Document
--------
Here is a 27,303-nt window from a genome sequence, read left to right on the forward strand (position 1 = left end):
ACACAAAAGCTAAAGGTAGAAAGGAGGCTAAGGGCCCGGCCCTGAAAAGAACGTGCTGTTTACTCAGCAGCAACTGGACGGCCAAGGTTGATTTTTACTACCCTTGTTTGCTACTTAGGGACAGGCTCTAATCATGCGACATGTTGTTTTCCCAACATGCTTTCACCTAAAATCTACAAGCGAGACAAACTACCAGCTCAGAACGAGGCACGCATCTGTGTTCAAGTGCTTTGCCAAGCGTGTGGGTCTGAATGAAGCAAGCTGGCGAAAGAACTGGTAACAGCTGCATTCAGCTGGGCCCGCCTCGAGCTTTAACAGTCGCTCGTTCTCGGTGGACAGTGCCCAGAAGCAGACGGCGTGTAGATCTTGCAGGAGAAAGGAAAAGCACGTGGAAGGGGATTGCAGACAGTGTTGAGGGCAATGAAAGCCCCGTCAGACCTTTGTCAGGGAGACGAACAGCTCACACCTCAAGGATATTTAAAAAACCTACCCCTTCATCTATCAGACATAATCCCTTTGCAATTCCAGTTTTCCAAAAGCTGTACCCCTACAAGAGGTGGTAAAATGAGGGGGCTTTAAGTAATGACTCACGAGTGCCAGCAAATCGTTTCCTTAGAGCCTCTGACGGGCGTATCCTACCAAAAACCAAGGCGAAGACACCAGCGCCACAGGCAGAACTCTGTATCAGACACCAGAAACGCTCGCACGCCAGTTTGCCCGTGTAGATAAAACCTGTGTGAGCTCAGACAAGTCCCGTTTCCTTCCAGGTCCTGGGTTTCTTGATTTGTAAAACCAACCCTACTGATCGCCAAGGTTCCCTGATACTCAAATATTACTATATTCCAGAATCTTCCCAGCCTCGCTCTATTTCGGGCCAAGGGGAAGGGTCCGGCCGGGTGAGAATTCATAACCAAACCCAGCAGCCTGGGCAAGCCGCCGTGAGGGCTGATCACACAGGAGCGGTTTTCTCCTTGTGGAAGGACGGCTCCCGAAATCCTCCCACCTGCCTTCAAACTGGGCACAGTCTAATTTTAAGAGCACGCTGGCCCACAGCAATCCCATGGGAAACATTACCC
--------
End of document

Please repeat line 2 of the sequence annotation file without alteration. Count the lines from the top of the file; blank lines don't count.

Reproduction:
ACACAAAAGCTAAAGGTAGAAAGGAGGCTAAGGGCCCGGCCCTGAAAAGAACGTGCTGTTTACTCAGCAGCAACTGGACGGCCAAGGTTGATTTTTACTACCCTTGTTTGCTACTTAGGGACAGGCTCTAATCATGCGACATGTTGTTTTCCCAACATGCTTTCACCTAAAATCTACAAGCGAGACAAACTACCAGCTCAGAACGAGGCACGCATCTGTGTTCAAGTGCTTTGCCAAGCGTGTGGGTCTGAATGAAGCAAGCTGGCGAAAGAACTGGTAACAGCTGCATTCAGCTGGGCCCGCCTCGAGCTTTAACAGTCGCTCGTTCTCGGTGGACAGTGCCCAGAAGCAGACGGCGTGTAGATCTTGCAGGAGAAAGGAAAAGCACGTGGAAGGGGATTGCAGACAGTGTTGAGGGCAATGAAAGCCCCGTCAGACCTTTGTCAGGGAGACGAACAGCTCACACCTCAAGGATATTTAAAAAACCTACCCCTTCATCTATCAGACATAATCCCTTTGCAATTCCAGTTTTCCAAAAGCTGTACCCCTACAAGAGGTGGTAAAATGAGGGGGCTTTAAGTAATGACTCACGAGTGCCAGCAAATCGTTTCCTTAGAGCCTCTGACGGGCGTATCCTACCAAAAACCAAGGCGAAGACACCAGCGCCACAGGCAGAACTCTGTATCAGACACCAGAAACGCTCGCACGCCAGTTTGCCCGTGTAGATAAAACCTGTGTGAGCTCAGACAAGTCCCGTTTCCTTCCAGGTCCTGGGTTTCTTGATTTGTAAAACCAACCCTACTGATCGCCAAGGTTCCCTGATACTCAAATATTACTATATTCCAGAATCTTCCCAGCCTCGCTCTATTTCGGGCCAAGGGGAAGGGTCCGGCCGGGTGAGAATTCATAACCAAACCCAGCAGCCTGGGCAAGCCGCCGTGAGGGCTGATCACACAGGAGCGGTTTTCTCCTTGTGGAAGGACGGCTCCCGAAATCCTCCCACCTGCCTTCAAACTGGGCACAGTCTAATTTTAAGAGCACGCTGGCCCACAGCAATCCCATGGGAAACATTACCC